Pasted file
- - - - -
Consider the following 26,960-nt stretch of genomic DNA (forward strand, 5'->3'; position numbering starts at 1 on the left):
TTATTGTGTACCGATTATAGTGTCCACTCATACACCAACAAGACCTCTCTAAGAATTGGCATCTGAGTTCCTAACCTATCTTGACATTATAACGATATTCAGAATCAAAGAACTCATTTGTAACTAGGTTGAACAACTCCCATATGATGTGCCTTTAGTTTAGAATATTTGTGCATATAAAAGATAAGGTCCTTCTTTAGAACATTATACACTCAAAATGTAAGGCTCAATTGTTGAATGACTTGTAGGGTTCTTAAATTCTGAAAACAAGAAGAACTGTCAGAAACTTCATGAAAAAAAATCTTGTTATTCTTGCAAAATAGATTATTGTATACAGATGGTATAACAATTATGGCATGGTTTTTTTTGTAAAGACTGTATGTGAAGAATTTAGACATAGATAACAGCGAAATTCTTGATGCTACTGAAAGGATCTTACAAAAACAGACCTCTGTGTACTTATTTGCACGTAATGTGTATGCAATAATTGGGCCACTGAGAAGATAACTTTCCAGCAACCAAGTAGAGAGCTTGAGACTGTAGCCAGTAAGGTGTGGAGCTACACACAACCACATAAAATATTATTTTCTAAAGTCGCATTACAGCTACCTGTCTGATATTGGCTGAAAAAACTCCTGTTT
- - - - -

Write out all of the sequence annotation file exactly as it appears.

Consider the following 26,960-nt stretch of genomic DNA (forward strand, 5'->3'; position numbering starts at 1 on the left):
TTATTGTGTACCGATTATAGTGTCCACTCATACACCAACAAGACCTCTCTAAGAATTGGCATCTGAGTTCCTAACCTATCTTGACATTATAACGATATTCAGAATCAAAGAACTCATTTGTAACTAGGTTGAACAACTCCCATATGATGTGCCTTTAGTTTAGAATATTTGTGCATATAAAAGATAAGGTCCTTCTTTAGAACATTATACACTCAAAATGTAAGGCTCAATTGTTGAATGACTTGTAGGGTTCTTAAATTCTGAAAACAAGAAGAACTGTCAGAAACTTCATGAAAAAAAATCTTGTTATTCTTGCAAAATAGATTATTGTATACAGATGGTATAACAATTATGGCATGGTTTTTTTTGTAAAGACTGTATGTGAAGAATTTAGACATAGATAACAGCGAAATTCTTGATGCTACTGAAAGGATCTTACAAAAACAGACCTCTGTGTACTTATTTGCACGTAATGTGTATGCAATAATTGGGCCACTGAGAAGATAACTTTCCAGCAACCAAGTAGAGAGCTTGAGACTGTAGCCAGTAAGGTGTGGAGCTACACACAACCACATAAAATATTATTTTCTAAAGTCGCATTACAGCTACCTGTCTGATATTGGCTGAAAAAACTCCTGTTT